About the only example I can think of that would be an act in total isolation would be if I had a safe with two shoe boxes with cash in them, and decided to move some from one shoe box to the other.

  2. It’s a mistake to always assume good intentions.

    This wasn’t some good idea that had simply gone awry in American Samoa. The smarter of the minimum wage advocates *knew* it was going to hurt people at the bottom. They didn’t care.

  3. The funny part is that raising the minimum wage buys votes from the very people it hurts.

    I remember a TV interview some years ago in the UK when the minimum wage was first imposed, where office cleaners talked about how they’d celebrated the government forcing their employer to raise wages… until said employer cut their hours and told them they’d have to do the same amout of work in less time. Odd are they’ve since been laid off and replaced by Eastern Europeans who are happy to work for less than minimum wage, with whom no law-abiding British employer or worker can compete.

  4. For the people from just a couple days back saying it’s perfectly reasonable to pass laws that affect some states differently than others for no good reason:

    You could get a law through both the House and the Senate that doubled the minimum wage in the Blue States if it halved it in the Red States.

    According to “Blue” philosophy, this should create increase payroll in Blue States and decrease it in Red States.

    So test it suckers.

    1. The federalist and Constitutional way to do that would be for Congress to remove the federal minimum wage, letting each state set minimum wage for itself.

      The democrats in congress would never go for that.

      1. I do agree completely that that’s the -correct- way to do it.

        But we’re -always- “bending our principles” just a smidge to compromise on something that’s fundamentally antithetical with our principles. Slap things like this all over the place as “compromises”.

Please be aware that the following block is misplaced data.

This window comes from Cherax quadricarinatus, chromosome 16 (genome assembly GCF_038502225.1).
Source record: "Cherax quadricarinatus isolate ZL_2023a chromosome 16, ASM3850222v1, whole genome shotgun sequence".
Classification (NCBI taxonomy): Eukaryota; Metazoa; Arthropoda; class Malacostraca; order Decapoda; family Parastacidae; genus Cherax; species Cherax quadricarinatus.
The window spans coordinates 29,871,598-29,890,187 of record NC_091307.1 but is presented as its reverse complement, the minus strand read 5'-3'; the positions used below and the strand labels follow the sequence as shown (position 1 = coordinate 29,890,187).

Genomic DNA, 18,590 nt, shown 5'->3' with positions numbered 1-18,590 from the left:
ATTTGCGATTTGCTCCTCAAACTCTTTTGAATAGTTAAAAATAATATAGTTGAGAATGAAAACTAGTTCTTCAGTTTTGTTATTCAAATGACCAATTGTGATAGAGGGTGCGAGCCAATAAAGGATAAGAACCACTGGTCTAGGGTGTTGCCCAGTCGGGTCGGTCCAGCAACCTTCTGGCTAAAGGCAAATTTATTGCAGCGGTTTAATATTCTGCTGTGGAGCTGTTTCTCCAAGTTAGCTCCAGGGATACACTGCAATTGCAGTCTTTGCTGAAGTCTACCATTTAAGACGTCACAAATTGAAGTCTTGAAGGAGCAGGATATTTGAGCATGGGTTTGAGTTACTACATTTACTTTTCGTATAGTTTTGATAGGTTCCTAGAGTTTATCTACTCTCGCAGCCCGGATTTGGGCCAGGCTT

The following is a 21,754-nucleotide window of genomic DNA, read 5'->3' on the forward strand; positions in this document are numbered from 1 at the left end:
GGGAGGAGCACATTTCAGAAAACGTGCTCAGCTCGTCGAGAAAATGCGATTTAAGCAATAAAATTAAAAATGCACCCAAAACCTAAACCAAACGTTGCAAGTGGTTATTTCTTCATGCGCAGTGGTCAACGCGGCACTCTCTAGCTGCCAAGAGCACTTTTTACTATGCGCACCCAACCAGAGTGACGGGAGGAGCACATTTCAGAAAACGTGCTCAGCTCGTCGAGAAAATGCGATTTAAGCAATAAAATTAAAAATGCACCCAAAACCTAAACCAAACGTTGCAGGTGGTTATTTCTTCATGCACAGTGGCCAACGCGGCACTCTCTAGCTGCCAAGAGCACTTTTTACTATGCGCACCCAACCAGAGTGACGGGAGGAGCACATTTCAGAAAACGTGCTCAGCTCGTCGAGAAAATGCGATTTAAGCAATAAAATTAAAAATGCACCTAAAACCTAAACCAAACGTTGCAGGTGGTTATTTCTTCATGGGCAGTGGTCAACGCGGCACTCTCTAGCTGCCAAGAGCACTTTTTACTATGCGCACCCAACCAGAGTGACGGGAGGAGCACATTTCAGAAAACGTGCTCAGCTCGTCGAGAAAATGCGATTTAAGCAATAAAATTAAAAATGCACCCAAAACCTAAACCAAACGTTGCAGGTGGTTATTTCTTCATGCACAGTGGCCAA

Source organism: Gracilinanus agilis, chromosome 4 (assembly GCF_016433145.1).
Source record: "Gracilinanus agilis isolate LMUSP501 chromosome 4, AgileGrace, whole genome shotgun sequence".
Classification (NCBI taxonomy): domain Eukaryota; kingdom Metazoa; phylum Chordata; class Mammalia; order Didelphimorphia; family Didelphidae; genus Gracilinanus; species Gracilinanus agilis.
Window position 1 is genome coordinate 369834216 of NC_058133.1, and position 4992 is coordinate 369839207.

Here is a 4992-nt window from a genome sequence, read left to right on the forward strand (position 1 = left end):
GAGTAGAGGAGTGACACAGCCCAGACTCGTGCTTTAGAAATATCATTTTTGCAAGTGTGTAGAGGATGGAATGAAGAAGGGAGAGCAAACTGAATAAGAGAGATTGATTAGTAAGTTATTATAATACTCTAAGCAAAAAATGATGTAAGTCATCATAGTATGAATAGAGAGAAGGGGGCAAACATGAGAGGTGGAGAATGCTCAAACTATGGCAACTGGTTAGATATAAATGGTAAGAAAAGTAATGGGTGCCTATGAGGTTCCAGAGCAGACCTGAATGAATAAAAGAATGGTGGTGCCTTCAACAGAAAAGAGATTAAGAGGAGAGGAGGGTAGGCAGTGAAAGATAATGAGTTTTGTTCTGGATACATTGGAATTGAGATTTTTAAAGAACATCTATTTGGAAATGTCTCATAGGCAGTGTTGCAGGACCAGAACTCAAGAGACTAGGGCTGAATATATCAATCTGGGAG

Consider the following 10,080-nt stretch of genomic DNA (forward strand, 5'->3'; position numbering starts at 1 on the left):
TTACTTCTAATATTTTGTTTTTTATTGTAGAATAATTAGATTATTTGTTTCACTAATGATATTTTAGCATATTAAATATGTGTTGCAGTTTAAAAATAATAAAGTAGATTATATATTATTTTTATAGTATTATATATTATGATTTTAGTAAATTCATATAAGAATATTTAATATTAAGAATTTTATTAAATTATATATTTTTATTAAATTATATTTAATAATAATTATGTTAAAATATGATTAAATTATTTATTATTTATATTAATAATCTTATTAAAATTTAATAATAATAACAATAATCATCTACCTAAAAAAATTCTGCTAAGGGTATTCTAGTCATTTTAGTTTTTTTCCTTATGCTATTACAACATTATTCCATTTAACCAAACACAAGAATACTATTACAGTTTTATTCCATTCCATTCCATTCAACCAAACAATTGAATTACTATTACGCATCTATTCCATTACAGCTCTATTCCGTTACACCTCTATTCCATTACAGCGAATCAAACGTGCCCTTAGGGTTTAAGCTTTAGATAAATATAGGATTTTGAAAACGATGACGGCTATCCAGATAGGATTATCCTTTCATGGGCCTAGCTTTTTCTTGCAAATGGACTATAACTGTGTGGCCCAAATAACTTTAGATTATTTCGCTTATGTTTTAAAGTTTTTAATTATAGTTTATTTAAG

2. Well, some states have a higher minimum wage than the federal. That could provde some basis for a comparison, although there are many other factors than minimum wage.

  5. A federal minimum wage should be considered unconstitutional. Al said it. If it’s a good idea, let the states compete in setting the proper rate or no rate at all.

  6. I’ve had fun on other websites advocating an increase in the minimum wage to $25/hour, usually in response to an article talking about how an increase is needed to help the poor. If a rate of $8/hour is good, then why not $25?
    Having said that, I’ll add the caveat that there are some jobs that pay minimum wage or near it, and IMHO the work is such that the people deserve a lot more than I get for pushing electrons around on UGNX. Being a nurse aide in a nursing home, for starters.

    1. Something is only worth whatever someone else is willing to pay for it. It’s a little different for wages in that a job only pays whatever someone is willing to accept. If no one will accept the offered low salary, the would be employer has to either raise the offer or find some other means to accomplish the work such as automation.

    2. I worked so much harder back when I was a night-shift convenience store clerk than I do today, and get paid so much more than the minimum-plus-fifty-cents I got back then, that it’s easy to think I’m getting away with murder now. But the problem is, what I was doing just wasn’t particularly productive back then, and what I’m doing right now can’t easily be done by some desperate part-timer, no matter how relatively easy it is *for me*.

      And I can’t imagine that nurse aides in nursing homes are paid the pittance you think they are getting. The monthly cost to warehouse a relative in a nursing home, especially up here in blue-hell Pennsylvania, is appallingly high. The merely crap places start at 8k a month, and acceptably-run ones are more like 10k.

    1. Yes this is quite likely the main reason. As it is being done now most money is flowing first to the banks and then it has been piling up on the stock market driving the index up.